The following text is unashamedly taken from 'notes from the field', a collection of adventure stories commissioned by Patagonia.
GROWING UP, everyone takes something of their childhood with them, as if to stave off that inevitable loss of innocence. I took my bicycle on the road out of adolescence toward adulthood. Falling down a slickrock desert cliff stopped me from thinking like a teenager. I was thirty-two.
I bike the eighteen-inch-wide section of the Poison Spider Trail called the Catwalk, a fantastically dangerous route with a sandstone cliff falling away hundreds of feet on one side. Entering the Catwalk I actually believe my balance to be highly evolved.
Before this day I thought mountain bikes were manifest destiny. Once, racing friends down a two-track, I looked back to gauge my lead and when I faced forward again I stared at a Jeep's front grille. I slid my bike sideways beneath the Jeep, kicking free at the last moment.
On the Catwalk I feel the pressure of my right pedal against an object, a skull-size rock that levers my machine, my feet still clipped in. I'm going over and already it's too late to turn against it. In that gaping moment of lost balance I become keenly observant. I see that the cliff slopes at a sixty-degree pitch—all shale, sand, and loose stone—before the rock cuts back on itself in a fatal vertical face. I was brought up to believe that each of us controls our own destiny, but as I go over, the wind whistles through my ears like a hawk scream and I know I've been handed a line.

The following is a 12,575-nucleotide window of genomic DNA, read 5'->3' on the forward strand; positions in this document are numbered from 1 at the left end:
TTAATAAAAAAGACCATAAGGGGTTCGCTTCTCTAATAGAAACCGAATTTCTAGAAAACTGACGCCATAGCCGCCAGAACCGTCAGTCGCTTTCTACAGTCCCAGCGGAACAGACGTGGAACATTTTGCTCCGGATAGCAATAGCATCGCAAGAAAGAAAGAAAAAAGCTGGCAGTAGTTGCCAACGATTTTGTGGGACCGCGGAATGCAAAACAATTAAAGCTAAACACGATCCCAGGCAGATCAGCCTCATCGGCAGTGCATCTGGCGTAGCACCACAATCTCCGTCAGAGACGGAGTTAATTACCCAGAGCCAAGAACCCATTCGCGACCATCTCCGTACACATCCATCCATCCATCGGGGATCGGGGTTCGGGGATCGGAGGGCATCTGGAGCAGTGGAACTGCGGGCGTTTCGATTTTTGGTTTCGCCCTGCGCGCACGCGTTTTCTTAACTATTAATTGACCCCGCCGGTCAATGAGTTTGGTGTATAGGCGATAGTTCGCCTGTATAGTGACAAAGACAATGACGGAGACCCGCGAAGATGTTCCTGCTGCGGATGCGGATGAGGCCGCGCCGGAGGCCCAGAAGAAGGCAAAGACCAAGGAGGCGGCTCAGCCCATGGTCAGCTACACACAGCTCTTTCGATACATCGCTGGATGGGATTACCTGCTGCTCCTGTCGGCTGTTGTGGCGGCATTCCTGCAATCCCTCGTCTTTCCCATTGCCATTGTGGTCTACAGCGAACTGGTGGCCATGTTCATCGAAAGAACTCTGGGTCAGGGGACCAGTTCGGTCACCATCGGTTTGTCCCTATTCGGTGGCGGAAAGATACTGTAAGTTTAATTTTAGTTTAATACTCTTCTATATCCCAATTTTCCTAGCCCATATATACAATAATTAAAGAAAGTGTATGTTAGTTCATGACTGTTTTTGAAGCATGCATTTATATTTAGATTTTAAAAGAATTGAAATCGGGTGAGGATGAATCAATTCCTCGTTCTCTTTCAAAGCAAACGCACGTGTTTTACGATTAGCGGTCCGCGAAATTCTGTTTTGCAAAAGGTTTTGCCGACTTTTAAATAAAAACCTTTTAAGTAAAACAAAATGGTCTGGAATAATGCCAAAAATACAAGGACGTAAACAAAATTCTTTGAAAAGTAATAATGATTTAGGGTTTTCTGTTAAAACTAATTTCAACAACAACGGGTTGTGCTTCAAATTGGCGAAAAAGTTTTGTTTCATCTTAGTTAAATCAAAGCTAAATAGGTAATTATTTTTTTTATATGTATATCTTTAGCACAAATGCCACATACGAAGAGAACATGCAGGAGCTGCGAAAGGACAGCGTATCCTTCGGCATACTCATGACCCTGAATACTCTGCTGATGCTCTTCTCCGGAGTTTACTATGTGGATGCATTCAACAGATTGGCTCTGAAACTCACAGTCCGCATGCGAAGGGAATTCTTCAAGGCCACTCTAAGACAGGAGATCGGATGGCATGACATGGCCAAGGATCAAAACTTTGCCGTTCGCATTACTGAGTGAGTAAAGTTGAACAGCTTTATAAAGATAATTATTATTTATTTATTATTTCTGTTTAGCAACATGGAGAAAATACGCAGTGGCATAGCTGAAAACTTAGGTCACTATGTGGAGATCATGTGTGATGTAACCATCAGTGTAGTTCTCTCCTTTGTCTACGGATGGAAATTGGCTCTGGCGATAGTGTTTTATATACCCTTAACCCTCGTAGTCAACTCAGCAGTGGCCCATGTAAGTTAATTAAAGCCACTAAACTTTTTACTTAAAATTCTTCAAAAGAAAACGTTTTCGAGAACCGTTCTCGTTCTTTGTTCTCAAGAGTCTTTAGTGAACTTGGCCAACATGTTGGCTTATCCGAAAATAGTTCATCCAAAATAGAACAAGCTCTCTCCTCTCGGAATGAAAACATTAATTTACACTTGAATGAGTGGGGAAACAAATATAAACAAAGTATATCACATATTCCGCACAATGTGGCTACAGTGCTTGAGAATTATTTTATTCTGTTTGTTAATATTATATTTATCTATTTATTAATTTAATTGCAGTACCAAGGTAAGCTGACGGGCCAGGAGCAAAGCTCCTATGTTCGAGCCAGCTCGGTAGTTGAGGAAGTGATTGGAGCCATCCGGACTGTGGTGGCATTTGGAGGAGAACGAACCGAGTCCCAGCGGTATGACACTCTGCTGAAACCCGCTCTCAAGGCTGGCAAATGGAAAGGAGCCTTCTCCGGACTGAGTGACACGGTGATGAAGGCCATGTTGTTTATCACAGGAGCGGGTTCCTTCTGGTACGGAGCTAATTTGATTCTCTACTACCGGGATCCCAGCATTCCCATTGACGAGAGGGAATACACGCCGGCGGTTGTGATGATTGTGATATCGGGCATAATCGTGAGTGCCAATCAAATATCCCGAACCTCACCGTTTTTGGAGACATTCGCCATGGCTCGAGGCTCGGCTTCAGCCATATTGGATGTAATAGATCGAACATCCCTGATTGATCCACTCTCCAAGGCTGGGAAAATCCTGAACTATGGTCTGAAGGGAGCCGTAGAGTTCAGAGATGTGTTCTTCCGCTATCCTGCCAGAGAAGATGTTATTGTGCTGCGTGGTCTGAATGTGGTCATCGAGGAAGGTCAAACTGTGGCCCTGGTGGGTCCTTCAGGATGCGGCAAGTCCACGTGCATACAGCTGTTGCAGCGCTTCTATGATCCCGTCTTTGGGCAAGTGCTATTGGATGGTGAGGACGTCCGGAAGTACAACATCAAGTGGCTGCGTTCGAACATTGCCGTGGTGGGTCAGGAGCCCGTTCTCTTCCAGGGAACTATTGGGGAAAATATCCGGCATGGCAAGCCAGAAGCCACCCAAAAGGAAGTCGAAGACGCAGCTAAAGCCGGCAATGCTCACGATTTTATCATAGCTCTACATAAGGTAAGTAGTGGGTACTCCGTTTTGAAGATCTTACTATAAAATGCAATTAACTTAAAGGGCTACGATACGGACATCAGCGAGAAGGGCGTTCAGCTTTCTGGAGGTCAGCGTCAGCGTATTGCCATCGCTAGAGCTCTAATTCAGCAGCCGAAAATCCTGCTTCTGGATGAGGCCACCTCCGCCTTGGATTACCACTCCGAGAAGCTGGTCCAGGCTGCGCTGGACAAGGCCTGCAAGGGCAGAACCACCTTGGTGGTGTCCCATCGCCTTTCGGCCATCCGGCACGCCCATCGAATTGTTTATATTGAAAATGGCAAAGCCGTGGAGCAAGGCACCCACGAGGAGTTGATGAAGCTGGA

My body hurls sideward through space. My life refuses to flash before my eyes like a music video; the one I love never appears in a vision; and I don't forgive my seventh-grade English teacher for making me feel hopeless. Three seconds feel like an eternity. I think of how little I understand about mountain bikes, gravity, or the surreal edge of the desert, and how, out of everyone I know, I least deserve to die.
In the air I try to grab my bike. It is worth almost one thousand dollars. The thing about falling is that I can watch myself as I go, even upside-down turning flips. By this time I'm tumbling closer and closer to that fatal drop. Beyond it is nothing but air. I can't seem to arrest myself. Then suddenly I catch. My bike flips to the cliff edge and stops. The front wheel spins free over the abyss.
For a while my wife bugged me to get a new rear wheel because of a flat spot that goes thump da thump. But I like the bumpy feel when I occasionally bike. It reminds me of how arrogant and selfish I was to imagine that I might cheat gravity, the desert, or adulthood.